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Blad3
5/07/2003 4:37pm,
Whould you TMA and TCC Martial Artists, especially Shooter and Wastrel, agree with the following? <img src=icon_smile.gif border=0 align=middle>

Anyone is welcome to give their opinion on this article.


"Tai Chi Chuan Self Defence Techniques are the practical applications of the individual styles of the Tai Chi Chuan Hand Form.

We know that practice of the Hand Form is good for health. Many 'masters' have a first class knowledge of the Hand Form, but little if any knowledge of how to apply the techniques contained therein. It is as if they learn to recite a beautiful poem without being able to understand the words.

Practice of Pushing Hands is not sufficient either, as this is only an exercise to train our bodies and minds in the Strategy of the Five Step Path and the Principles of the Thirteen Tactics. It is a preparatory step to learning the Self Defence Techniques. Furthermore, in a real fight our opponent will not engage in Pushing Hands with us, but will attack with fist and foot from all directions. If Pushing Hands practice was sufficient in itself, what is the purpose of the different styles of the Tai Chi Chuan Hand Form?

What we must try to do is to learn the application of these styles. Some Tai Chi Chuan 'masters' try to interpret the styles themselves or blindly follow the way the styles are used in the Hand Form, as they lack both the experience and knowledge of how to apply them practically. Individual interpretations of the styles from the Hand Form, in the absence of any practical fighting experience, can lead to disastrous results. The same applies where the Hand Form movements are blindly followed, as the requirements and purposes of the Hand Form are quite different from those of combat. If we are to learn the Self Defence Techniques properly we must follow a capable and experienced Tai Chi Chuan master. We also require a partner to take on the role of opponent. In the absence of another student the master himself will take on this role.

The next step is to learn the Self Defence Techniques, one at a time. At first we must practice slowly, learning how to respond and then counter attack when attacked by our opponent. With practice over time we will be able to use the techniques to respond to even the fastest and fiercest attacks of our opponent. Reaching this stage should make us confident of our ability to defend ourselves we need not fear any attacker. Once we have become well versed in one technique we can then move on in the same manner until we become well versed in all the Self Defence Techniques.

The final stage which we are aiming at is the ability to combine all the Self Defence Techniques and make them as one. This ability will only come with constant practice. What it means is that, following the Strategy of the Five Step Path and the Principle of the Thirteen Tactics, we should reach the stage where we apply the styles as a natural reflex action. In other words, just as there is no definite limit to the way we can be attacked, just so there should be no definite limit to the ways in which we respond to such attacks. It is senseless to think only in terms of 'in the event of attack X use response Y'. We must be able to mix and merge the techniques as the situation demands.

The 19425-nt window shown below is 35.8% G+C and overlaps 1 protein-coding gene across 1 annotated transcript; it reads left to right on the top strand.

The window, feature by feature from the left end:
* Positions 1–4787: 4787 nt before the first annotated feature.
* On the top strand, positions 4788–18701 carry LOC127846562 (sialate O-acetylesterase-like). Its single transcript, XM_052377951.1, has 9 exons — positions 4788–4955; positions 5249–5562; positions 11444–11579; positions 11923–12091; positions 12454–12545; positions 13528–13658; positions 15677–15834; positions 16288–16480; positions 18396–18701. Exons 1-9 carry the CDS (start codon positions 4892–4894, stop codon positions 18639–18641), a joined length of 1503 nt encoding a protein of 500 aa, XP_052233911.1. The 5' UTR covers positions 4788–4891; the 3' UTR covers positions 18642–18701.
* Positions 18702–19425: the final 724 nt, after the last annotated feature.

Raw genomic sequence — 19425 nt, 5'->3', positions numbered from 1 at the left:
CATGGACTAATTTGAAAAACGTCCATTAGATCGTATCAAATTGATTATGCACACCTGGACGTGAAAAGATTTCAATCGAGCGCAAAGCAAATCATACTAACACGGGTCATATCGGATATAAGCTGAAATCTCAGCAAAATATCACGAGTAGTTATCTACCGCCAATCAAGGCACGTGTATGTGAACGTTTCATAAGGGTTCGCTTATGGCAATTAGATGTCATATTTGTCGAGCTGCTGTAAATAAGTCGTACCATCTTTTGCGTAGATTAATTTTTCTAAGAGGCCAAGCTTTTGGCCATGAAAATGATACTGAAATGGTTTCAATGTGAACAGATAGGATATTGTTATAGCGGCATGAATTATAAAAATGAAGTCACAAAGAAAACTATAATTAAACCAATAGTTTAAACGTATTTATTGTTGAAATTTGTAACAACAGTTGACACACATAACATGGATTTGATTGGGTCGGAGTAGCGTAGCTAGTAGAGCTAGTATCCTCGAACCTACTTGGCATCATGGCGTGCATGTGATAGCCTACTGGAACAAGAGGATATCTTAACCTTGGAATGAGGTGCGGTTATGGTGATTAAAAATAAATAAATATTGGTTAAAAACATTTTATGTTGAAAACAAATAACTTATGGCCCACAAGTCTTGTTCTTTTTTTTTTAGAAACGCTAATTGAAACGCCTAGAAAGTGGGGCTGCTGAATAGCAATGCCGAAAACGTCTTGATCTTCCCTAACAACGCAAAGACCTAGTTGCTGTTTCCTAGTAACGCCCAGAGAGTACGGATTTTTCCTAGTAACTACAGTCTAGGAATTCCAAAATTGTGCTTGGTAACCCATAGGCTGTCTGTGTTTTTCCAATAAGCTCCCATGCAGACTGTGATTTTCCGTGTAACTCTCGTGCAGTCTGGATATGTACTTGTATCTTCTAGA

Tai Chi Chuan Self Defence Techniques also include wrestling techniques which may be used when grappling with our opponent at close quarters or in response to an attempted punch or kick. We must apply these wrestling techniques speedily, with sensitivity and softness, so that we can detect our opponent's force and use it against him while he is unable to detect ours.

We must learn to be soft and yielding where our opponent is strong, but to be strong where he is weak. In other words we must avoid his strong points and attack his weak points. If he is strong on the right side we must attack on the left. If his upper body is strong, we must attack his lower body.

To sum up, we must let our opponent move first, so that we can detect his weak points and use his own force against him in a devastating counter attack. If our opponent doesn't move, we should use feints or draw out his attack and then deal with it in the same way as before. To apply this method properly we need to practice the Self Defence Techniques frequently and under the watchful eye of an experienced master who can advise and guide us in the practical application of the theory.

This is only a brief introduction to Tai Chi Chuan Self Defence Techniques. One cautionary note we should heed is that such techniques are only of value if we are in a fit state of health to apply them. This means that we must do Internal Strength training to build up our health and strength because, even if our reactions are good, if we lack striking power we will be unable to counter attack effectively. This is a particularly dangerous state of affairs if we are facing more than one opponent."


=====

"I bet you're the kinda guy that would **** a person in the ass and not even have the god damn common courtesy to give him a reach around."

Full Metal Jacket. (http://www.ebaumsworld.com/jacket2.html)

Deadpan Scientist
5/07/2003 4:44pm,
Who wrote this? I know it's not you because the word "cautionary" is used...

Blad3
5/07/2003 4:57pm,
STFU <img src=icon_smile_wink.gif border=0 align=middle>

How would I know so much about Tai Chi CHuan anyway San Soo.

I have superior English literature skills anyway... <img src=icon_smile_big.gif border=0 align=middle>

=====

"I bet you're the kinda guy that would **** a person in the ass and not even have the god damn common courtesy to give him a reach around."

Full Metal Jacket. (http://www.ebaumsworld.com/jacket2.html)

SamHarber
5/07/2003 5:06pm,
It doesn't sound quite like Dan Docherty, but it has his flavour. I'd guess it was written by one of his students.
I'd give cautious agreement, but I've no idea what the "Strategy of the Five Step Path and the Principle of the Thirteen Tactics" are.
Me? I just like to hit things.

Vapour
5/07/2003 6:21pm,
Taijiquan fundamental
Eight moves
-wardoff, press, push, roll-back, shoulder, elbow, takedown, split

Five directions
- forward, left, right, backward and centre

8+5=13

Idea is that you should be able to perform 8 movements in any directions. In more advance level, every movement should contain 13 elements. I know math don't exactly works but that my two cent.